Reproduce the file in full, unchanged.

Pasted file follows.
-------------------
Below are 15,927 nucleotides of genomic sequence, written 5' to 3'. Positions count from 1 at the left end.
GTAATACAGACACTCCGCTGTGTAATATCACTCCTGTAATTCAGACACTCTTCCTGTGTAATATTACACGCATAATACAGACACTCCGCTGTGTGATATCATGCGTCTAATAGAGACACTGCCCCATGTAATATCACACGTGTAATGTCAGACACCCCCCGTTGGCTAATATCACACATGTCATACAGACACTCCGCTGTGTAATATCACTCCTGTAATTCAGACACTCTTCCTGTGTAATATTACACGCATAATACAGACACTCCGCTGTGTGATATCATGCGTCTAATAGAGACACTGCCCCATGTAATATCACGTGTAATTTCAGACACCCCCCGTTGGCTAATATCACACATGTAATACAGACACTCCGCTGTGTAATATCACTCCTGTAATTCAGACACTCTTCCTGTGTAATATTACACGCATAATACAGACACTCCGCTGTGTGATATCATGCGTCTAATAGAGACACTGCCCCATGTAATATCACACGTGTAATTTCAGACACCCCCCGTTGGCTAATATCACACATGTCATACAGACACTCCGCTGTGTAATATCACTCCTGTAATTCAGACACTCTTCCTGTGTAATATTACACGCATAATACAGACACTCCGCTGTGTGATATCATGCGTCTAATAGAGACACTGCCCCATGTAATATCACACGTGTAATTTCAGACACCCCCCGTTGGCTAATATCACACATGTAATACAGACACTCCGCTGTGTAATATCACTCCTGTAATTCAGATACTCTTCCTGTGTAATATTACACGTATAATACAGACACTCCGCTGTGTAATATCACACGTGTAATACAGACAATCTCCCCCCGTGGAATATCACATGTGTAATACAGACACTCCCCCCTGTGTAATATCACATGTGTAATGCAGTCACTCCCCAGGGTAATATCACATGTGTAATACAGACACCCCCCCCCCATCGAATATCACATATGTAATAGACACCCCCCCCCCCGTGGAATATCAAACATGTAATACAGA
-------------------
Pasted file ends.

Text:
Below are 15,927 nucleotides of genomic sequence, written 5' to 3'. Positions count from 1 at the left end.
GTAATACAGACACTCCGCTGTGTAATATCACTCCTGTAATTCAGACACTCTTCCTGTGTAATATTACACGCATAATACAGACACTCCGCTGTGTGATATCATGCGTCTAATAGAGACACTGCCCCATGTAATATCACACGTGTAATGTCAGACACCCCCCGTTGGCTAATATCACACATGTCATACAGACACTCCGCTGTGTAATATCACTCCTGTAATTCAGACACTCTTCCTGTGTAATATTACACGCATAATACAGACACTCCGCTGTGTGATATCATGCGTCTAATAGAGACACTGCCCCATGTAATATCACGTGTAATTTCAGACACCCCCCGTTGGCTAATATCACACATGTAATACAGACACTCCGCTGTGTAATATCACTCCTGTAATTCAGACACTCTTCCTGTGTAATATTACACGCATAATACAGACACTCCGCTGTGTGATATCATGCGTCTAATAGAGACACTGCCCCATGTAATATCACACGTGTAATTTCAGACACCCCCCGTTGGCTAATATCACACATGTCATACAGACACTCCGCTGTGTAATATCACTCCTGTAATTCAGACACTCTTCCTGTGTAATATTACACGCATAATACAGACACTCCGCTGTGTGATATCATGCGTCTAATAGAGACACTGCCCCATGTAATATCACACGTGTAATTTCAGACACCCCCCGTTGGCTAATATCACACATGTAATACAGACACTCCGCTGTGTAATATCACTCCTGTAATTCAGATACTCTTCCTGTGTAATATTACACGTATAATACAGACACTCCGCTGTGTAATATCACACGTGTAATACAGACAATCTCCCCCCGTGGAATATCACATGTGTAATACAGACACTCCCCCCTGTGTAATATCACATGTGTAATGCAGTCACTCCCCAGGGTAATATCACATGTGTAATACAGACACCCCCCCCCCATCGAATATCACATATGTAATAGACACCCCCCCCCCCGTGGAATATCAAACATGTAATACAGA